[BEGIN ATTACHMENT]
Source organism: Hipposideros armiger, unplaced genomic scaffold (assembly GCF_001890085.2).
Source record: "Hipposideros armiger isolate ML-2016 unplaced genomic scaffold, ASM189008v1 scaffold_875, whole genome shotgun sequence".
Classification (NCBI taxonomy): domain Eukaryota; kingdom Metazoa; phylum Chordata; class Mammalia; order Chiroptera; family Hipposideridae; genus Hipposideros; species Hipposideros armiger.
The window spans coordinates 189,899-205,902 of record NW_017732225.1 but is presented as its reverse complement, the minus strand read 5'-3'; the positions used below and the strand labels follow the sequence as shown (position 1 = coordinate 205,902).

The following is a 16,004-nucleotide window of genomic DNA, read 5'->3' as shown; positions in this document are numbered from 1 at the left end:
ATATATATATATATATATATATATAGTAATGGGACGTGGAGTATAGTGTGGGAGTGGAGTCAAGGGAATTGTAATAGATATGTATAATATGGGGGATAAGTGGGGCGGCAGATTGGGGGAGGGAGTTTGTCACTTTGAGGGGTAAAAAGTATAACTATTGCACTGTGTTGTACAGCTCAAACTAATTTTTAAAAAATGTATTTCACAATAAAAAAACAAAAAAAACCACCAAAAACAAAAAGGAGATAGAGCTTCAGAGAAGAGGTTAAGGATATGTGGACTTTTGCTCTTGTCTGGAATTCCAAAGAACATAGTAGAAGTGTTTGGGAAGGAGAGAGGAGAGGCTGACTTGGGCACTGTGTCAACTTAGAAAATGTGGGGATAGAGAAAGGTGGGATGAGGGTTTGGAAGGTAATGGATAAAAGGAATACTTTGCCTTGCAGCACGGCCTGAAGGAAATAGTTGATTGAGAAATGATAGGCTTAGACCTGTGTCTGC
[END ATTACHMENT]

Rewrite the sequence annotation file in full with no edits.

Source organism: Hipposideros armiger, unplaced genomic scaffold (assembly GCF_001890085.2).
Source record: "Hipposideros armiger isolate ML-2016 unplaced genomic scaffold, ASM189008v1 scaffold_875, whole genome shotgun sequence".
Classification (NCBI taxonomy): domain Eukaryota; kingdom Metazoa; phylum Chordata; class Mammalia; order Chiroptera; family Hipposideridae; genus Hipposideros; species Hipposideros armiger.
The window spans coordinates 189,899-205,902 of record NW_017732225.1 but is presented as its reverse complement, the minus strand read 5'-3'; the positions used below and the strand labels follow the sequence as shown (position 1 = coordinate 205,902).

The following is a 16,004-nucleotide window of genomic DNA, read 5'->3' as shown; positions in this document are numbered from 1 at the left end:
ATATATATATATATATATATATATAGTAATGGGACGTGGAGTATAGTGTGGGAGTGGAGTCAAGGGAATTGTAATAGATATGTATAATATGGGGGATAAGTGGGGCGGCAGATTGGGGGAGGGAGTTTGTCACTTTGAGGGGTAAAAAGTATAACTATTGCACTGTGTTGTACAGCTCAAACTAATTTTTAAAAAATGTATTTCACAATAAAAAAACAAAAAAAACCACCAAAAACAAAAAGGAGATAGAGCTTCAGAGAAGAGGTTAAGGATATGTGGACTTTTGCTCTTGTCTGGAATTCCAAAGAACATAGTAGAAGTGTTTGGGAAGGAGAGAGGAGAGGCTGACTTGGGCACTGTGTCAACTTAGAAAATGTGGGGATAGAGAAAGGTGGGATGAGGGTTTGGAAGGTAATGGATAAAAGGAATACTTTGCCTTGCAGCACGGCCTGAAGGAAATAGTTGATTGAGAAATGATAGGCTTAGACCTGTGTCTGC